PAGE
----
Proudly standing at the ‘intersection of science, education and craft’ White Labs are pushing boundaries to set new standards within the art of fermentation. They recently launched new low alcohol strain yeast in homebrew sizes so we thought it would be the perfect opportunity to reach out to them for this, our small beer issue.
Wild Beer Co are on a mission to change our perception of beer with exciting, complex, wild brews. Founded in October 2012 by Andrew Cooper and Brett Ellis, Wild Beer Co produce their boundary-pushing beer from their farmhouse brewery, idyllically set amongst the rolling Somerset hills, giving them a unique terroir.
With young families to look after and long days of work to conquer Felix James and James Grundy couldn’t be doing with hangovers. But they still wanted to kick back with a decent brew at the end of the day. While they appreciated their downtime, you should know that these aren’t two guys who sit around moaning. Their frustration at the lack of consistently good and widely available lower strength beers gave them an awesome vision for a whole new movement within the world of beer.
Based in St Austell, Wasted Apple make handcrafted traditional Cornish cider and award winning apple juice. You get a sweet double whammy with Wasted Apple cider: the exceptionally good end product, including their fantastic ‘Heritage’ range made from Cornish varieties of cider apples; and then there’s the environmental benefit.
Toast Ale are on a mission. Set up in 2015 by food waste campaigner Tristram Stuart they’re leading a brewing movement, eliminating bread waste and helping to fix our broken food system.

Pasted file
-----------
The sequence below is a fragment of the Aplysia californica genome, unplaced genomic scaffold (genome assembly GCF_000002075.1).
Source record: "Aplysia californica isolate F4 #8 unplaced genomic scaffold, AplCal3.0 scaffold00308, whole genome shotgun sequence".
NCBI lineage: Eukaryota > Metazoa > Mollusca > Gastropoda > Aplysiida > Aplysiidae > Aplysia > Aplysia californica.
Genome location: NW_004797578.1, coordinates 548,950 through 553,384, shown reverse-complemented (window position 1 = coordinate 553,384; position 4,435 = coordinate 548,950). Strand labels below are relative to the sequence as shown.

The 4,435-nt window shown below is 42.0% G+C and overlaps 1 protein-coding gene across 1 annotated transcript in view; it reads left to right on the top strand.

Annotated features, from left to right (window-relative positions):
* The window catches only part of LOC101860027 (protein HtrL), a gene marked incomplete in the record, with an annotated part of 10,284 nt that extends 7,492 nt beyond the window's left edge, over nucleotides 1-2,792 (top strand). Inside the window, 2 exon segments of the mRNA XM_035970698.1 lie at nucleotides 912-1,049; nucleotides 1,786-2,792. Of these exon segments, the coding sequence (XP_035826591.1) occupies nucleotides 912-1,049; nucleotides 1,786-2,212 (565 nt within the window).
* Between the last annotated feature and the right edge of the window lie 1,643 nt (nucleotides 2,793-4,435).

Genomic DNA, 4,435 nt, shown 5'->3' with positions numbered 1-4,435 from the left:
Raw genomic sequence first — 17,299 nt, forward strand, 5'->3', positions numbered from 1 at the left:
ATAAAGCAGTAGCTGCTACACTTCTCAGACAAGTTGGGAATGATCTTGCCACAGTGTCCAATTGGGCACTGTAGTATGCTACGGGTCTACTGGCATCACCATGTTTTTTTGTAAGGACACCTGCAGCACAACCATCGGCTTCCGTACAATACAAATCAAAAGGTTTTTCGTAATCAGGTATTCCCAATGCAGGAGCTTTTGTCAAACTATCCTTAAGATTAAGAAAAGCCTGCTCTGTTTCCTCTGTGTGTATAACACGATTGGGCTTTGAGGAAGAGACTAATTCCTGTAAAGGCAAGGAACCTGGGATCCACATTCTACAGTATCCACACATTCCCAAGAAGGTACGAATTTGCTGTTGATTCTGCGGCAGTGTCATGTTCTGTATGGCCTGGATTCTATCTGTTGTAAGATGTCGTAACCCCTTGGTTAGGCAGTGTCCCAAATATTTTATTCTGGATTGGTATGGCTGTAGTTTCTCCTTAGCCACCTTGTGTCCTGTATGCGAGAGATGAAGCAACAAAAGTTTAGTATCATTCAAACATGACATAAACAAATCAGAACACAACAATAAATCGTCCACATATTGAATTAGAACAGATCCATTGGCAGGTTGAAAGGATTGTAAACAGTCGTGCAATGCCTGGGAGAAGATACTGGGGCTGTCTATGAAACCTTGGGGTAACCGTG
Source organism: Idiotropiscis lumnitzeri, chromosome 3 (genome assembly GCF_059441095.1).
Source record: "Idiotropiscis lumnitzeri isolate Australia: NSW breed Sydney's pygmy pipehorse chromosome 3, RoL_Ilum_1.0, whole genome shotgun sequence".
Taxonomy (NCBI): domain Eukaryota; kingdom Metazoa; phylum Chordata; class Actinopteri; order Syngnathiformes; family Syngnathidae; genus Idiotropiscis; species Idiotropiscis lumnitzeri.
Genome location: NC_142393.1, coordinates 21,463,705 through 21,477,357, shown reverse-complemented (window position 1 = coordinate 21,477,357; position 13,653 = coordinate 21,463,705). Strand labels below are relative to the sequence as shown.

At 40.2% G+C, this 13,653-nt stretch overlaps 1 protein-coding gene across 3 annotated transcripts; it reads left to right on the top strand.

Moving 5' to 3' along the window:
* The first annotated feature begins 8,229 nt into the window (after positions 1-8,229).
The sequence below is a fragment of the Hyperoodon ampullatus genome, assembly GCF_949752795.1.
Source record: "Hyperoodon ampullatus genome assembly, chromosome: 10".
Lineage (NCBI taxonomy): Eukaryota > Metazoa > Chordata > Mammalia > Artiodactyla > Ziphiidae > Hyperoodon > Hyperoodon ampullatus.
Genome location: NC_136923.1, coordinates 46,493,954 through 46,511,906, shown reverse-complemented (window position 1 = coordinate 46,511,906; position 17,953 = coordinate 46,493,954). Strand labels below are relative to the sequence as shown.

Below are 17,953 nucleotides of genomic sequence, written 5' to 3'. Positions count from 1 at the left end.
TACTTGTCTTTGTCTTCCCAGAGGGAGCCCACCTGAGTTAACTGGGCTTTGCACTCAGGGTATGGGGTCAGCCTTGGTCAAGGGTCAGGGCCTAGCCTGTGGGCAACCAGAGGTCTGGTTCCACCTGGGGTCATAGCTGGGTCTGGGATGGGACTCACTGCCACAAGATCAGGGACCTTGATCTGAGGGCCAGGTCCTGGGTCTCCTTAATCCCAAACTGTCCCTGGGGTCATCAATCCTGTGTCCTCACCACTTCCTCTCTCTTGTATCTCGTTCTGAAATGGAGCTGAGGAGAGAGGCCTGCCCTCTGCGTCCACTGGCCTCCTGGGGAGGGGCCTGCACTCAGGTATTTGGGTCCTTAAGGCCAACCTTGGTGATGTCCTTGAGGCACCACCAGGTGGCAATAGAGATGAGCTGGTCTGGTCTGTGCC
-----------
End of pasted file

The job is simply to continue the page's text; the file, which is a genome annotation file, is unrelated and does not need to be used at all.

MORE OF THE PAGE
by Lawrence Plant. “From sending our delivery boats to rescue British troops from Dunkirk in 1940 to supplying homebrewers with malt in 2020, Pauls Malts have a rich and solid history as a British producer. “
It would be impossible to dedicate an issue of MASHED! Magazine to British grown homebrew ingredients without including our friends at Brook House Hops.
Commercial breweries use whirlpooling as an important process in beer production. Essentially, whirlpooling separates hops and trub from wort after the wort boil. But homebrewers can use whirlpools just like the big guys. It’s an easy process to include in your brew day and can greatly improve the quality of your beers. If you have a spoon, you can whirlpool!
Proving their weight as more than a fad, fruited sour beers have started to get a firm foothold in the Australian beer market.
The beer scene in Australia has come a long way since the days of mainstream watery lager. Discerning Aussies certainly would give a XXXX for anything else. Something with a hell of a lot more taste and soul. Thankfully, much like in the UK, the craft beer scene in Oz is super interesting and Australia is now home to around 700 small, independent, passionate craft breweries, brew pubs and contract brewers. All supported by a strong community of craft beer lovers.